Description The body of this tsuba is formed by the elements of the composition. It tells the story of Kamatari, the founder of the powerful Fujiwara family. He was a historical figure who died in 669, but this episode is from a legend. His daughter had become the empress of China and sent a boatload of treasures, including an important jewel, back to Japan to be used for a temple. The Dragon King of the sea stole the jewel and hid it in his temple. Kamatari retrieved it with the help of a diver girl, who sacrificed herself to ensure the jewel was returned to Kamatari. Kamatari is shown at the top of the tsuba in his boat just after he received the jewel. The Dragon King's body forms the lower left edge of the tsuba. Kamatari's boat and the Dragon King are connected by waves. Spaces in the waves create the openings for the hair pick and utility knife.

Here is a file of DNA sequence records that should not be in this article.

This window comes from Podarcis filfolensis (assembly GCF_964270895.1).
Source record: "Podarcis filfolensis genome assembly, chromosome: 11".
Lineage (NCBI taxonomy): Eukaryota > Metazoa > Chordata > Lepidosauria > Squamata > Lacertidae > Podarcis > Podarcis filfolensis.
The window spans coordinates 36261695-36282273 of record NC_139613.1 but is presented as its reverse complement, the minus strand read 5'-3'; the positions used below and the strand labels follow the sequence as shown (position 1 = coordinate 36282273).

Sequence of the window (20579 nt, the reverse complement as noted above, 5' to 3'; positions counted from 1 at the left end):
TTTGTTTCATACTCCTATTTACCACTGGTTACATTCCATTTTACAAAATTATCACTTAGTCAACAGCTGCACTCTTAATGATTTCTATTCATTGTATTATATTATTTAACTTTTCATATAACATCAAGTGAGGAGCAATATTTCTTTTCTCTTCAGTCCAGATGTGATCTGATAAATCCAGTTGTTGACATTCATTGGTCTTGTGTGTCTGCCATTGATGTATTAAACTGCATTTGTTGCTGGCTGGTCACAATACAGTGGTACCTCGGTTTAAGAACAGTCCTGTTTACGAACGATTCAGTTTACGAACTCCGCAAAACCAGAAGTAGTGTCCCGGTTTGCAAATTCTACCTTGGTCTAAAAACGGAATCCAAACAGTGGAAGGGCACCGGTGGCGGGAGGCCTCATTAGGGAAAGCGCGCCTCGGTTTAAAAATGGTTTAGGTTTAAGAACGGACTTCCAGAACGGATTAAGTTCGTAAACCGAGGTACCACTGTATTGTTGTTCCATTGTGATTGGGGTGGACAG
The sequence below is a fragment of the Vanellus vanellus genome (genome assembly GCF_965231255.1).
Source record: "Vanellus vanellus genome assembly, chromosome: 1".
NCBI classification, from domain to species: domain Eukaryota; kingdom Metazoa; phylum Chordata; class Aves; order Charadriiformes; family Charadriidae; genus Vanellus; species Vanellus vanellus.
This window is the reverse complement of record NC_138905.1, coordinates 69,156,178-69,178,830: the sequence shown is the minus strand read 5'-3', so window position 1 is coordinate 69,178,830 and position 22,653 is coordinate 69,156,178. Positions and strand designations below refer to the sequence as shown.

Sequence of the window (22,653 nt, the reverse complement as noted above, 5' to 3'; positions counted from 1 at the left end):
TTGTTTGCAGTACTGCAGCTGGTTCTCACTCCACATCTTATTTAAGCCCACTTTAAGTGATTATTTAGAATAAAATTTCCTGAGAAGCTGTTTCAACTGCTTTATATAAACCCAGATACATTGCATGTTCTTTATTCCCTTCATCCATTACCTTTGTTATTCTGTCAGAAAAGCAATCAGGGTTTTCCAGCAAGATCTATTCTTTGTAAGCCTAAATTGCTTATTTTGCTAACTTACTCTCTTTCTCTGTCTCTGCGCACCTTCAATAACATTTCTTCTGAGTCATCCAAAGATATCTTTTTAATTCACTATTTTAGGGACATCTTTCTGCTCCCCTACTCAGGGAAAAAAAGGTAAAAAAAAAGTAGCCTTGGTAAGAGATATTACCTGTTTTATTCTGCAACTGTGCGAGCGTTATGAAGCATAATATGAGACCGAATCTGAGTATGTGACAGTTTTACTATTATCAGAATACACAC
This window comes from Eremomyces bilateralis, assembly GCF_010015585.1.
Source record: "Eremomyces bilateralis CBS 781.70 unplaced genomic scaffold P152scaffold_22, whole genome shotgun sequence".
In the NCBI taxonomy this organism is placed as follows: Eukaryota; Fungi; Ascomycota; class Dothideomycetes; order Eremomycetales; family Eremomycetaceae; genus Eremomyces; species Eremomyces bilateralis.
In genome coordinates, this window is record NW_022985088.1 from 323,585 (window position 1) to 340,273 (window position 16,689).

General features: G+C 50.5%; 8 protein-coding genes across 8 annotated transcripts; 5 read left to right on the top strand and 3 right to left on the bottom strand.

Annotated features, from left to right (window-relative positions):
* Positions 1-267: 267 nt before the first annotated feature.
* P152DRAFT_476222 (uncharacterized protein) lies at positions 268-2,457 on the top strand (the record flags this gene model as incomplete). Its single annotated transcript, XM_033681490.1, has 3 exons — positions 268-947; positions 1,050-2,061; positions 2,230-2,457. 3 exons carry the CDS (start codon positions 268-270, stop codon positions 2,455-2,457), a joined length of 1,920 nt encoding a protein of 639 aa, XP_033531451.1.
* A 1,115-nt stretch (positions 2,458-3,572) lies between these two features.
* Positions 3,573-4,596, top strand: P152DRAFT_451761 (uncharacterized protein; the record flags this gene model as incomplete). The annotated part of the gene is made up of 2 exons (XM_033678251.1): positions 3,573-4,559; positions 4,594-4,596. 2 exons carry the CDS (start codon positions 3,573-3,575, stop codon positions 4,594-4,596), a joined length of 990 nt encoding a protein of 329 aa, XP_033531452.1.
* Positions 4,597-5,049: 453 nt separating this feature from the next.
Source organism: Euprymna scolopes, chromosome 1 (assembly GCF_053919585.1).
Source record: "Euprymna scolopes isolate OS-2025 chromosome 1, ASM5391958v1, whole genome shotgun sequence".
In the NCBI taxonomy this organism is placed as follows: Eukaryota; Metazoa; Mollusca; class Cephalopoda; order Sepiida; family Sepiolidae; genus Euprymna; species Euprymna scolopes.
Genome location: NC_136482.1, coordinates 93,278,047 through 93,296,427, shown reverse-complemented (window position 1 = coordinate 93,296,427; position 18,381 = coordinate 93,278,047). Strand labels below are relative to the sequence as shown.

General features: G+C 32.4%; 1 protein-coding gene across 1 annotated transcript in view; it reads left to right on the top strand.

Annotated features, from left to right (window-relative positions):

Provenance William T. / Henry Walters Collection, Baltimore [date and mode of acquisition unknown]; Walters Art Museum, 1931, by bequest.
Inscriptions [Signature] 幽明子 大地宗久製; [Translation] Yûmeishi/ Ôchi Munehisa sei; [Inscription] 江州 彦根住; [Transliteration] Gôshû /Hikone jû; [Translation] Ômi province/residing in Hikone
Credit Acquired by William T. or Henry Walters
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